Too much phosphorus is hard on the left kidney (not the right, if you have both) and can lead to "osteoporosis, arthritis, gout, dental problems (loose teeth, caries), skin eruptions, lowered WBC, higher risk for several cancers, kidney stones."
From this site
Phosphorus, when high in ratio to calcium, is well established as being a contributing factor with bone loss / osteoporosis, and many articles have been published on the dangers of consuming too many soft drinks because of their high phosphorus content. A similar message is being preached regarding protein, supposedly having the same effect on calcium loss. Forgetting about the heated hype (agenda) for a moment, any viewpoint can be correct for specific individuals, but it cannot be applied for the masses as there are as many people who exhibit below- normal protein / phosphates, as are those who are above-normal, so only individual assessments are valid. Osteoporosis and arthritic conditions can develop with high and low protein / phosphate levels, which subsequently rules out "one-fits-all"- types of recommendations.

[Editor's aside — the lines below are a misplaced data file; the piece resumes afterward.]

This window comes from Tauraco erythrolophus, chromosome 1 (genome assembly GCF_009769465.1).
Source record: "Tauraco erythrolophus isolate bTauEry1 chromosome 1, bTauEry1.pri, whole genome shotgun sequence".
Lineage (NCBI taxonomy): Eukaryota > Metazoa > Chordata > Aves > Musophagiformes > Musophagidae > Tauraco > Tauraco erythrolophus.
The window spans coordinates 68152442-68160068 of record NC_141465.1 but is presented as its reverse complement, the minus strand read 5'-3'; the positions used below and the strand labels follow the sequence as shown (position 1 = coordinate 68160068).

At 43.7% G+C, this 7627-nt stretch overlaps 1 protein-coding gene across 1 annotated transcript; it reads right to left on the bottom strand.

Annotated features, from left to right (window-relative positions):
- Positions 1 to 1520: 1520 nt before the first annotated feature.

My WAG would be that for someone with a strong, healthy, efficient left kidney, the kidney can handle the stress of extra phosphorus in the diet, and the body simply excretes it as nature intended. If the kidney isn't so strong or efficient, bad things happen. If you have any of the medical conditions listed above, perhaps those would be warning signs that your own particular body isn't handling extra phosphorus so well.
So I guess the answer is "maybe, maybe not, check with your doctor."